21 black and white photographs depicting Alexander Solzhenitsyn’s triumphant return to his homeland after 20 years of exile. 1994. Each photo 6,7x9 cm. Fine.
First and only edition. One of 150 copies produced. Very rare.
Eager to reacquaint himself with a country “altered beyond recognition,” Solzhenitsyn landed in Vladivostok on May 27, 1994, and embarked upon a cross-country journey to Moscow. The photographs depict Solzhenitsyn and his wife, him meeting with people, visiting a bazar and a hospital, delivering a speech in the state duma, etc.
Most likely, the pictures were taken by Yuri Feklistov, a photojournalist contributing to the Ogonek [i.e. Spark] magazine. He became an assistant of cameramen Yuri Prokofiev, whom Solzhenitsyn asked to accompany the family and to film the return. It was Prokofiev who recommended to the Solzhenitsyns that they offer the BBC to pay for the trip in exchange for the right to make a film about their return. The company bought two carriages from the Ministry of Railways. Solzhenitsyn’s family traveled in one, there was also a decent room for meetings and a small kitchen. In the other, journalists and operators settled down. According to a predetermined schedule, these cars were unhooked from trains in different cities at the proper time and then attached to passing trains. The film about this 55-day journey was finally released in 1995.
The Noble Prize winner, who was stripped of his citizenship and sent into unwanted exile for revealing the horrors of GULAG, spent more than 18 years living in Vermont. Solzhenitsyn’s decision to return to his homeland was bolstered by the restoration of his Soviet citizenship in 1990, shortly before the dissolution of the USSR. A few months later, the chief Soviet prosecutor dropped treason charges against Alexander, and the writer was finally free to set his foot in the “new” Russia.
One of the main Soviet anti-communist writers went on a trip to Russia accompanied by his wife, Natalia, and the eldest son, Yermolai. After landing in Magadan, Solzhenitsyn reached Primorye and began a two-month journey on the Vladivostok-Moscow train, meeting people from various regions along the way.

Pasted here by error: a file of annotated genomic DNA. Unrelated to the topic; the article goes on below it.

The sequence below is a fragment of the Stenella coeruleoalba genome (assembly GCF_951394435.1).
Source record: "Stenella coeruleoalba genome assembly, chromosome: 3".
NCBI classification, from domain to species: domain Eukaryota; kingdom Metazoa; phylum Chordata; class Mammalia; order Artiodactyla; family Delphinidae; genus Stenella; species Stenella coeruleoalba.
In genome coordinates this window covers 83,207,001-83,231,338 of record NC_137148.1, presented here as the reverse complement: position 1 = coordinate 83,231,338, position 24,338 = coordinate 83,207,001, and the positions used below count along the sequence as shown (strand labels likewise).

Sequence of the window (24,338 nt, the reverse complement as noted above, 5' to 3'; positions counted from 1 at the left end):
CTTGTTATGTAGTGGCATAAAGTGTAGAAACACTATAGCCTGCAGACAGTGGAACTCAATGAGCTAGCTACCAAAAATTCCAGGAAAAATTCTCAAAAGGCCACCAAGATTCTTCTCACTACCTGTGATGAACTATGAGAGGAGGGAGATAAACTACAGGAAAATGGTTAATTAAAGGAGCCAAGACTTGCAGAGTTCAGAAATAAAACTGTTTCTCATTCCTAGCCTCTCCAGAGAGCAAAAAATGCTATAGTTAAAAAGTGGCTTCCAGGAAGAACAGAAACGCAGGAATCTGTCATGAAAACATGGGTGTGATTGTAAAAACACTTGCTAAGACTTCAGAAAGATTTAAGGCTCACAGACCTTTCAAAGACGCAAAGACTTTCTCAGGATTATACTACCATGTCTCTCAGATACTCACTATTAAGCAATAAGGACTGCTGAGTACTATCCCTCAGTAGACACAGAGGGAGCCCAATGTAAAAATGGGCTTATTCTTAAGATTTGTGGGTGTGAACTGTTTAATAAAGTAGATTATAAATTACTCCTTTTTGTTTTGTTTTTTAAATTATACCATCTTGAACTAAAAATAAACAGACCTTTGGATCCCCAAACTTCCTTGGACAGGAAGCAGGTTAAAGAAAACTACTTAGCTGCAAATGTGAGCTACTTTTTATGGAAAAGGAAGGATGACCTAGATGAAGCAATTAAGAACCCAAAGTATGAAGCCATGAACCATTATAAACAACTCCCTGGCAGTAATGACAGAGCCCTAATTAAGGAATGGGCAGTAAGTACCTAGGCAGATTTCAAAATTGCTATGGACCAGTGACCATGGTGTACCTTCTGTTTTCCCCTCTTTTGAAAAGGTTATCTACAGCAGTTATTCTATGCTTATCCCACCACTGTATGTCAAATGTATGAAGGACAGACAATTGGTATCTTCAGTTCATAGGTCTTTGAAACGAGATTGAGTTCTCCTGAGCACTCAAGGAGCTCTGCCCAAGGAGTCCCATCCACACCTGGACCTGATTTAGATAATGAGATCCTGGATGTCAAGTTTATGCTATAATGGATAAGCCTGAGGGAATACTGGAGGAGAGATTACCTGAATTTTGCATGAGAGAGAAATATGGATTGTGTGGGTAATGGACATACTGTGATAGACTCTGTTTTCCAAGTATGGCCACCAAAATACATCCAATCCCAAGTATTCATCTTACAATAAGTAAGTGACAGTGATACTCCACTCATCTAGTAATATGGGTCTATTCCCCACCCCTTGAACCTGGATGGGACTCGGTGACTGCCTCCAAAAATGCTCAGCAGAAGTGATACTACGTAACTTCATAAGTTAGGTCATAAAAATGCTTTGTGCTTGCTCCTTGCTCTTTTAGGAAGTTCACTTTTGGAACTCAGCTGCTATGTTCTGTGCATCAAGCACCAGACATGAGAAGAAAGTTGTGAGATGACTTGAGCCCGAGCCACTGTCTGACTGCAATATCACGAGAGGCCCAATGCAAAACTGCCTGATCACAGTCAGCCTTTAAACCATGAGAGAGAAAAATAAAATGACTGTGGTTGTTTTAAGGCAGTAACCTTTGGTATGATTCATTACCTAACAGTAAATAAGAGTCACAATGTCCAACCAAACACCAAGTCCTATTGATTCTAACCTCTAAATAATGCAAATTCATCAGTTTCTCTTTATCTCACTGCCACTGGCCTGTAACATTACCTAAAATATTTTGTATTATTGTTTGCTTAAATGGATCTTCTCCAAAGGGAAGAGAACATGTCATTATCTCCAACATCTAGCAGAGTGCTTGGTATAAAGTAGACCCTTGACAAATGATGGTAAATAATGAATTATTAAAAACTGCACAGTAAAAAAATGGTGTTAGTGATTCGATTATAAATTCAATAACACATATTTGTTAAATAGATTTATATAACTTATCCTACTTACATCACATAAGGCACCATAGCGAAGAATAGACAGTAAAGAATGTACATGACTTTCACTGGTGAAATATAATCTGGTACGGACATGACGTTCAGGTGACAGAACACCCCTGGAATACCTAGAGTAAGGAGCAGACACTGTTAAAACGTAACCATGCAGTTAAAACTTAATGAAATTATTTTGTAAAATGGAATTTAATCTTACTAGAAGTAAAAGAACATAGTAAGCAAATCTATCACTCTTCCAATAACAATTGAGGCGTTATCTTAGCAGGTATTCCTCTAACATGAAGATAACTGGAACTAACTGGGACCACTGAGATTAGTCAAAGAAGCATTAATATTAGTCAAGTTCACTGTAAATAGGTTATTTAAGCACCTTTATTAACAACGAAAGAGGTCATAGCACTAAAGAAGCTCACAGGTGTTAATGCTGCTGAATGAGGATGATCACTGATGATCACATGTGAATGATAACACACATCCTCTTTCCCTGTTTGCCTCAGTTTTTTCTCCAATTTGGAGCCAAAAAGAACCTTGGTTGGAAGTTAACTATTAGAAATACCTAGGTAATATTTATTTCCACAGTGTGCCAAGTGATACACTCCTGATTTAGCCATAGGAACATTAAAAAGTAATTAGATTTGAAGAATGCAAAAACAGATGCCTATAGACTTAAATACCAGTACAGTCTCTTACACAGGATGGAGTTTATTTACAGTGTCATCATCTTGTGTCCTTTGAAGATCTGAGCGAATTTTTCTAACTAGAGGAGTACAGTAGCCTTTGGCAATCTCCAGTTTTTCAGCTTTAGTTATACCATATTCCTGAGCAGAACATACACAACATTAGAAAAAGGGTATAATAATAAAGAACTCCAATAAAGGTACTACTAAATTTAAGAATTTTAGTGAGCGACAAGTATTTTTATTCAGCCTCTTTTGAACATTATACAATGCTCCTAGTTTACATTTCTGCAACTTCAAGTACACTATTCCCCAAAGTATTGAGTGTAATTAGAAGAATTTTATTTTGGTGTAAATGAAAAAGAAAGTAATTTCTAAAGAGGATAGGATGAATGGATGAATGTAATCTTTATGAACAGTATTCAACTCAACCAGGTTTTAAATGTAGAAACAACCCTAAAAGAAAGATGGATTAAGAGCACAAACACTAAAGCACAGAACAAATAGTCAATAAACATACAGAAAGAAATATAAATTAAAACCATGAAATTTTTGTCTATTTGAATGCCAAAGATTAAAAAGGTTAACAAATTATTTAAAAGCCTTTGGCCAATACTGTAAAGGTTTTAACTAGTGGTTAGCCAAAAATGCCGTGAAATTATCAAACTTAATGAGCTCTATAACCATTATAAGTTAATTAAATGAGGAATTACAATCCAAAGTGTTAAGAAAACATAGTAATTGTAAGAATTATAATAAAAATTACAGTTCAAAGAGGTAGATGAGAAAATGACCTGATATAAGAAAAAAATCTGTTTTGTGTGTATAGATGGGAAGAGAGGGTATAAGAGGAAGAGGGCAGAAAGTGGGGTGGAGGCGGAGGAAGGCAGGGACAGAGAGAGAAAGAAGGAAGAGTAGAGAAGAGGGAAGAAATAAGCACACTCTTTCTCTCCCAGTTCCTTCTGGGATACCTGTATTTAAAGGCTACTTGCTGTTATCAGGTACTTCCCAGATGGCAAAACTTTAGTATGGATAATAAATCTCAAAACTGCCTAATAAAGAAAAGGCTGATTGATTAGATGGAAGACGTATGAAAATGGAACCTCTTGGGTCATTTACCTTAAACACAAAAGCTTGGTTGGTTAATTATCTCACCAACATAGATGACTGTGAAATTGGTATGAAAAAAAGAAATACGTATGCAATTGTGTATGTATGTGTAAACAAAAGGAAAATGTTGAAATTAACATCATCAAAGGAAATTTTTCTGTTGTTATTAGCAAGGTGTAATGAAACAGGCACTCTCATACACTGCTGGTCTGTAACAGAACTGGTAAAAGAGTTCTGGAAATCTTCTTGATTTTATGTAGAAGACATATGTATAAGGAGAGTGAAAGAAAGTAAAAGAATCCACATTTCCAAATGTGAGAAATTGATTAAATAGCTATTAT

“I got fed up in Vermont with the loneliness… For me, finally, the possibility of wide communication with my compatriots opens up,” said the author.
Largely seen as a controversial writer, Solzhenitsyn was met by several thousand people, including Communists with posters “Get out of Russia” and “Solzhenitsyn is America’s accomplice in the collapse of the USSR.” Still, the author recalled this experience as one of the happiest moments of his life.
Before reaching his final destination, Alexander Isaevich visited 16 cities (Blagoveshchensk, Ulan-Ude, Tyumen, etc.) and organized meetings with thousands of Russian residents: “when there was not enough space, [they] set up benches outside and listened to his voice through amplifiers.” In each city, Solzhenitsyn spent a few days visiting hospitals, markets, etc., to get a better understanding of the “new” Russia: “No one expected that the leave-taking from communism would be painless. But no one thought it would be so painful, Russia is living through an orgy of vice and immorality…. We are handing over our children, defenseless, to the insolent forces of vice,” said the author. After two months of travel, Solzhenitsyn finally arrived in Moscow, where he delivered a speech in the State Duma and heavily criticized the government: “Science, education, and medicine are falling catastrophically. Every year the country is robbed of millions of dollars. People are shocked.” From then until his death, Solzhenitsyn lived with his wife in a dacha in Troitse-Lykovo in west Moscow between the dachas once occupied by Soviet leaders Mikhail Suslov and Konstantin Chernenko. A staunch believer in traditional Russian culture, Solzhenitsyn expressed his disillusionment with post-Soviet Russia in works such as Rebuilding Russia and called for the establishment of a strong presidential republic balanced by institutions of local self-government.
The Russian novelist Alexander Solzhenitsyn (1918-2008) was one of the most well-known Soviet dissidents, who helped to raise global awareness of Soviet repressions. Alexander’s history of political oppression goes back to the early 1940s. While serving as a captain in the Red Army during World War II, Solzhenitsyn was sentenced to 8 years of hard labor for poking fun at Stalin in a letter to his brother-in-law. Following his release in 1953, Alexander started writing novels about Soviet repressions and his prison experiences. He published his first novel, One Day in the Life of Ivan Denisovich, in 1962, with approval from the Soviet leader Nikita Khrushchev. After Khrushchev’s removal from power, Solzhenitsyn shortly fell out of favor with the Soviet authorities, who discouraged him from continuing to write. Alexander’s The Gulag Archipelago, published in 1973 and dedicated to Soviet repressions, outraged the Soviet authorities. In 1974, Solzhenitsyn lost his Soviet citizenship and was flown to West Germany. In 1976, he moved with his family to the United States where he continued to write. In 1990, shortly before the dissolution of the Soviet Union, his citizenship was restored, and four years later he returned to Russia, where he remained until his death in 2008.